• using an earpiece to talk on the phone;
  • and handling a cell phone to report a traffic accident, medical emergency, or hazardous road condition.

Child Welfare Legislation
HB 927 (Rep. Chad Nimmer, 178th) requires the Division of Family and Children Services (DFCS) to provide certain information to a caregiver, foster parent, pre-adoptive parent, or relative no later than 30 days after placement of a child. This information includes the child’s most recent physical and dental exams; any available information on the child’s known medical conditions and medications; and recommendations from the child’s most recent developmental assessment, trauma assessment, and psychological evaluation.

HB 927 did not pass. However, the Senate Health and Human Services Committee added language from HB 927 to HB 972 (Rep. Wendell Willard, 51st) after the House passed the bill on Feb. 28. HB 972 allows DFCS to offer extended care youth services to foster youth between the ages of 18 – 21, and amends current law to require a transition plan be completed for every foster child in the 90-day period prior to him or her turning 18. While the Senate passed the amended version of HB 972, the House didn’t agree to the Senate version, so HB 972 did not pass.

Ultimately, the entire contents of HB 972, including the language from HB 927, were added into HB 920 (Rep. Katie Dempsey, 13th). HB 920 creates a limited exception to the confidentiality of adoption records, allowing DFCS to share with the Office of the Child Advocate information concerning an adopted child when the child dies, suffers a near fatality, or is an alleged victim of child abuse or neglect. In its final version, the House and the Senate agreed to a version of HB 920 that included its original language, as well as language from HB 972 and HB 927. The bill is now with the governor for his review.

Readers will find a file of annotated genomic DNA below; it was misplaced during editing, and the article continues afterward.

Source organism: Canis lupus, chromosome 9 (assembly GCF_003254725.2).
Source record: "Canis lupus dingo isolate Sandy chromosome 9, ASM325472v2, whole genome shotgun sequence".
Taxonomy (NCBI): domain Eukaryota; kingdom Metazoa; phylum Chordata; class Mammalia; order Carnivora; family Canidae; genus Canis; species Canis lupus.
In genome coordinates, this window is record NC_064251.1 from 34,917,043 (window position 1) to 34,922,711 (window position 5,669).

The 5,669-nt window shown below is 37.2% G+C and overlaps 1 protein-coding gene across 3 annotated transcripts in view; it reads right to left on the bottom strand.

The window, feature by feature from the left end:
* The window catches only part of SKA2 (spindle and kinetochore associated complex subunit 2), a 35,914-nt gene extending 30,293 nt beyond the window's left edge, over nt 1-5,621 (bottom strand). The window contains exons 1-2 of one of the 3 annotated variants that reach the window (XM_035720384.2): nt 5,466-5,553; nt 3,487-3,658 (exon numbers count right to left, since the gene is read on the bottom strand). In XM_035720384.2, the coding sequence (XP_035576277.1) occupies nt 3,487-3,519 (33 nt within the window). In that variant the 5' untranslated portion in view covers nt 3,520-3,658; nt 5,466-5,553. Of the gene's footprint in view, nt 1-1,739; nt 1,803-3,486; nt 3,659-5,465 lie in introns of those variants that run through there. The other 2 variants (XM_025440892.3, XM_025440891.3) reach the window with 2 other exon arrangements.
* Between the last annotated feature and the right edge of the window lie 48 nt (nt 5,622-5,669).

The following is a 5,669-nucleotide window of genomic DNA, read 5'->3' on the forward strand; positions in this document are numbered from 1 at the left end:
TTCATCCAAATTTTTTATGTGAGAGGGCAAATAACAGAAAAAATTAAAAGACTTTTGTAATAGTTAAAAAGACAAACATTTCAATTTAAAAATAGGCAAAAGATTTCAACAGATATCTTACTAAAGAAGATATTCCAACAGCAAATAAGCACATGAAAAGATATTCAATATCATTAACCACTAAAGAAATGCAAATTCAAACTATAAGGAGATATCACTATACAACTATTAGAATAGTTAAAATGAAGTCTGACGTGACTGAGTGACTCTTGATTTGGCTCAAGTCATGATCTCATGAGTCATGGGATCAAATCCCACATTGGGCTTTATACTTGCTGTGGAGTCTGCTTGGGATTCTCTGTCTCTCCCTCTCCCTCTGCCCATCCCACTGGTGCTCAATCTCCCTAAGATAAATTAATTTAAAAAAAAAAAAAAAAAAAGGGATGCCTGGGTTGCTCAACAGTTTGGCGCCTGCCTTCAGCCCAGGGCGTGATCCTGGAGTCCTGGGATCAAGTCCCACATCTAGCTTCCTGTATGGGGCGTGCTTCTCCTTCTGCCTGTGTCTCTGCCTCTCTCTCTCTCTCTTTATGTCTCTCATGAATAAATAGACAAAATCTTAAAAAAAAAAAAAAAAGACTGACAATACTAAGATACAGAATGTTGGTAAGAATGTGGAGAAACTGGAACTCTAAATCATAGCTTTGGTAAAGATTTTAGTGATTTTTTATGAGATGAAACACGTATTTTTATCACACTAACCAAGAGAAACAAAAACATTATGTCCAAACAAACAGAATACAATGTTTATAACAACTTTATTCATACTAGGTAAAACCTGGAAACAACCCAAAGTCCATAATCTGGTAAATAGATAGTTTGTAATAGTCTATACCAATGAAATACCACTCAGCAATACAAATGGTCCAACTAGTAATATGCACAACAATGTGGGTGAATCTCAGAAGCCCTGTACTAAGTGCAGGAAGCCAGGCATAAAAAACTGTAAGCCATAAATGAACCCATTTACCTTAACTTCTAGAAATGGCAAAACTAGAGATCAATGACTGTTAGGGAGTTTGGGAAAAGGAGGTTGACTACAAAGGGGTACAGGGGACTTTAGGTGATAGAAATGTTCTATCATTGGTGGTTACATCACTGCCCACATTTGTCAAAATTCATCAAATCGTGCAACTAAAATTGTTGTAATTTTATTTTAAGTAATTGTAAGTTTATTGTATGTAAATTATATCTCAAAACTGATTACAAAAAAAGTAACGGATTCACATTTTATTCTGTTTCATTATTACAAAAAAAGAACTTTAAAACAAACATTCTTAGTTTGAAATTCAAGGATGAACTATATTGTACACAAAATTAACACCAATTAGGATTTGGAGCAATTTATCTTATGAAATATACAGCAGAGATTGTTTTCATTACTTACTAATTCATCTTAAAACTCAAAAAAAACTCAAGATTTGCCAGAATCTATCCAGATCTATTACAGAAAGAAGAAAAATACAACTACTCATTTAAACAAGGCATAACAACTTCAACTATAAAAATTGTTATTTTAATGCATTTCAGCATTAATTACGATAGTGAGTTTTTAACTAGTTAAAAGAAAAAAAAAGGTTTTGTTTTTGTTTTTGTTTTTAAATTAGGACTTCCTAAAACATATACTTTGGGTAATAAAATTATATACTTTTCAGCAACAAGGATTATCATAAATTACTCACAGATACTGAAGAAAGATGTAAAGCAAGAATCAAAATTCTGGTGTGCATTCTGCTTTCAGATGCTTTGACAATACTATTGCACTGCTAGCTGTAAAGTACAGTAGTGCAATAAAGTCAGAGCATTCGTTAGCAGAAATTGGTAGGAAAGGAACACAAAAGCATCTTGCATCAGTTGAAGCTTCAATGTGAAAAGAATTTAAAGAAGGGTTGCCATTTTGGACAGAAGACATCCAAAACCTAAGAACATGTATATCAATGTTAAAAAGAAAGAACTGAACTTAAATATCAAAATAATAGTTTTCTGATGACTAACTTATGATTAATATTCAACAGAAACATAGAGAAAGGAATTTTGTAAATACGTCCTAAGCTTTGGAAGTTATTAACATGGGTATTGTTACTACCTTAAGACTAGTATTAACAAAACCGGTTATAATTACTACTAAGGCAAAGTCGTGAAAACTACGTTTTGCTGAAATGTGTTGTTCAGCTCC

House and Senate budget conferees reached agreement on a final version of the FY19 budget on March 27, and the House and Senate voted to approve the FY19 budget on March 29—the last day of the session.

Highlights of the final FY19 budget include:

Criminal Justice Coordinating Council: Family Violence
The House and Senate added $165,000 to increase funds for grants to 22 Sexual Assault Centers.

Department of Behavioral Health and Developmental Disabilities

  • The House and Senate agreed to add $4 million to create a substance abuse and recovery block grant program.
  • The House and Senate agreed to add $250,000 in Adult Addictive Diseases Services to establish a Neonatal Intensive Care Unit Peer Recovery Coaching Program.
  • The House and Senate agreed to add $1.4 million for the development and statewide availability of a mental health crisis services and suicide prevention mobile application in coordination with the Georgia Crisis and Access hotline.

Department of Community Affairs

  • The governor’s budget cut $25,000 in one-time funds for Second Harvest of South Georgia. The House and Senate agreed to restore the funds.
  • The House and Senate included $25,000 for the Clayton County Food Pantry.

Department of Community Health

  • The House and Senate included $300,000 for start-up of a Rural Health Systems Innovation Center, and the conference committee added language stating that the site will be chosen through a request-for-proposal process with criteria that may include a school of medicine, a history of understanding rural assets and resources, and a demonstration of commitment to a long-term relationship with rural communities.
  • The House and Senate agreed to include $1.5 million for  start-up of a new Health Coordination and Innovation Council.
  • The House and Senate agreed to increase funds for Federally Qualified Health Center start-up grants for a primary care center in Bryan County and behavioral health services in Early and Emanuel counties.
  • The House and Senate added $335,188 (total funds: $1,042,250) for a $250 add-on payment for newborn delivery in rural counties with a population less than 35,000.

Department of Education

  • The governor’s budget reduced funds for school nurses by $580,542. The House and Senate disagreed with the reduction and added $51,233 to increase funds for school nurses.
  • The House and Senate added $436,000 to purchase and staff a mobile audiology clinic to provide audiological care to children in rural Georgia. The bonds package also includes $425,000 in five-year bonds to purchase a mobile audiology unit.
  • The House and Senate agreed to add $227,570 for the Turnaround Schools Rural Character Education Grant for soft skills training and character education development for schools under the supervision of the Chief Turnaround Officer (CTO) with priority given to rural school districts.